On April 16, the United States Financial Crimes Enforcement Network (FinCEN) imposed a $35,000 civil money penalty on Eric Powers, who operated as a peer-to-peer exchanger of convertible virtual currency, for willfully violating registration, program, and reporting requirements of the Bank Secrecy Act’s (BSA). In particular, FinCEN stated that Powers “failed to register as a money services business (MSB), had no written policies or procedures for ensuring compliance with the BSA, and failed to report suspicious transactions and currency transactions.”
According to FinCEN, Powers advertised his intent to purchase and sell bitcoin on the Internet, and “completed transactions by either physically delivering or receiving currency in person, sending or receiving currency through the mail, or coordinating transactions by wire through a depository institution.” Powers, however,
processed numerous suspicious transactions without ever filing a SAR, including doing business related to the illicit darknet marketplace “Silk Road,” as well as servicing customers through The Onion Router (TOR) without taking steps to determine customer identity and whether funds were derived from illegal activity.
In addition, FinCEN stated that Powers conducted more than 200 transactions involving the physical transfer of more than $10,000 in currency, but
failed to file a single CTR. For instance, Mr. Powers conducted approximately 160 purchases of bitcoin for approximately $5 million through in-person cash transactions, conducted in public places such as coffee shops, with an individual identified through a bitcoin forum. Of these cash transactions, 150 were in-person and were conducted in separate instances for over $10,000 during a single business day. Each of these 150 transactions necessitated the filing of a CTR.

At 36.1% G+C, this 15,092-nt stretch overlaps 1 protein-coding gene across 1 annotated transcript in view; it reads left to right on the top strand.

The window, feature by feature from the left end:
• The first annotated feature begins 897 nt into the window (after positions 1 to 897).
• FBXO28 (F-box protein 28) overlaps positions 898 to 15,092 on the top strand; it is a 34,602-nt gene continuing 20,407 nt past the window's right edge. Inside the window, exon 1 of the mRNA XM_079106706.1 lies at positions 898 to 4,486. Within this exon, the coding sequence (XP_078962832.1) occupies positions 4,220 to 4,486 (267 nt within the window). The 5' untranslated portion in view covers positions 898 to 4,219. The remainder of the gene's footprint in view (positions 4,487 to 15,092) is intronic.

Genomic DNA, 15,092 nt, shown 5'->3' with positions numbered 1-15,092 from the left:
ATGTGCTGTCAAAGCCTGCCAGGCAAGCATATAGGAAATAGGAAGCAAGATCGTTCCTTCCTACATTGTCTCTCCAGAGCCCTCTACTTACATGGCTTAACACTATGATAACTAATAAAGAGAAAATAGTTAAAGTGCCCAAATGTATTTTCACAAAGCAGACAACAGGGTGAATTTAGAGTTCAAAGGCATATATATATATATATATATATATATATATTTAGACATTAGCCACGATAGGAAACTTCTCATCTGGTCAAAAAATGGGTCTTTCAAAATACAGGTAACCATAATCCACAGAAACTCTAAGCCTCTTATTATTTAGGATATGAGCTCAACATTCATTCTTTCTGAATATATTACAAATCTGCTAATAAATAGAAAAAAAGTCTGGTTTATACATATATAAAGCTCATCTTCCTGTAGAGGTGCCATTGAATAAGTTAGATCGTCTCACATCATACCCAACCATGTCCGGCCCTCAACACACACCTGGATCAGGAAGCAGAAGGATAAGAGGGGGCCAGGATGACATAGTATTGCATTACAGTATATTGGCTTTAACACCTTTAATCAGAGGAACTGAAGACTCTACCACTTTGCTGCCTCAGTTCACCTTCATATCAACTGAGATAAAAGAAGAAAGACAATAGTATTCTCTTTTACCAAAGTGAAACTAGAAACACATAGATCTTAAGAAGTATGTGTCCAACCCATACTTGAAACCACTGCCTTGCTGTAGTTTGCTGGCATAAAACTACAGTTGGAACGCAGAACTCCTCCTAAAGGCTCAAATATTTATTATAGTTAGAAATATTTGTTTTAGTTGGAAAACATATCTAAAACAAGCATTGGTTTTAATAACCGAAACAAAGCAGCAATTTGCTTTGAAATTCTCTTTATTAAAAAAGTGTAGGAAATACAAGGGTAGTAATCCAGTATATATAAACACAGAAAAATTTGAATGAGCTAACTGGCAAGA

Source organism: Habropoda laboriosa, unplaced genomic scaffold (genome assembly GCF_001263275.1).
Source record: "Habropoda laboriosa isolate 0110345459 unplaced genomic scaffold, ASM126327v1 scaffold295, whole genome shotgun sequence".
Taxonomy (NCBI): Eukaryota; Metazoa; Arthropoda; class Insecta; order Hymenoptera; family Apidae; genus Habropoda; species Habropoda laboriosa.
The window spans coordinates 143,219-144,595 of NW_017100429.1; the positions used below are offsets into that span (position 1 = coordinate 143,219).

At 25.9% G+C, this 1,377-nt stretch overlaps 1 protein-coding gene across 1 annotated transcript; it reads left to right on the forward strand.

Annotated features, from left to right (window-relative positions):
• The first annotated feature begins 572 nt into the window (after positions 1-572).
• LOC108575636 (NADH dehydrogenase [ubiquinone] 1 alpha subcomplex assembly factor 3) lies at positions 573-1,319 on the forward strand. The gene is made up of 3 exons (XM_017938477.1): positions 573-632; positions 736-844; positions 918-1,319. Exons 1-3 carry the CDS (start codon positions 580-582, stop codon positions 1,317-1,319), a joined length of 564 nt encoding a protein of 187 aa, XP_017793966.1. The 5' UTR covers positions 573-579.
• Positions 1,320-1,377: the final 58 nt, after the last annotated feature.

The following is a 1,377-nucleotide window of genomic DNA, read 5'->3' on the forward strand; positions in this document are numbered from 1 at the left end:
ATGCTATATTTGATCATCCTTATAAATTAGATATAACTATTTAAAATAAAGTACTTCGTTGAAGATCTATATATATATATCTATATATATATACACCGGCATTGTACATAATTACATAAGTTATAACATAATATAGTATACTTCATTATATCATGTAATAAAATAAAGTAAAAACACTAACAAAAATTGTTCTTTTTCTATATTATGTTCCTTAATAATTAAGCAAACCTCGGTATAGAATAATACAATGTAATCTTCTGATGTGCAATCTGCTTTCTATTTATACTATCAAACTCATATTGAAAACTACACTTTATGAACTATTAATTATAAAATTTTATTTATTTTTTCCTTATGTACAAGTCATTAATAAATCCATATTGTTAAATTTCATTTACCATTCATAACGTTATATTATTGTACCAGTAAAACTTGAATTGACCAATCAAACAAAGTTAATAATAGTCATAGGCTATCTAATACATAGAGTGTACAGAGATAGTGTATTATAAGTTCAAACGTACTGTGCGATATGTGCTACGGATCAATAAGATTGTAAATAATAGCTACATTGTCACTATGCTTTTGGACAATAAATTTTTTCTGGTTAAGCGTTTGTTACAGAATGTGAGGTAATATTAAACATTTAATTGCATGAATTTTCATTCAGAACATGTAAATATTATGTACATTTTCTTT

Powers, who cooperated with FinCEN, agreed to the $35,000 penalty and to “an industry bar that would prohibit him from providing money transmission services or engaging in any other activity that would make him a ‘money services business’ for purposes of FinCEN regulations.”
Note: This resolution is noteworthy because it is the first instance in which FinCEN brought an enforcement action against a peer-to-peer virtual currency exchanger, and the first instance in which FinCEN penalized a virtual-currency exchanger for failure to file CTRs. While the amount of the money penalty against Powers is miniscule in comparison to the $110 million fine that FinCEN imposed against virtual-currency exchange BTC-e, it indicates that FinCEN is prepared to pursue enforcement actions against virtual-currency exchangers for failure to comply with the full spectrum of BSA requirements.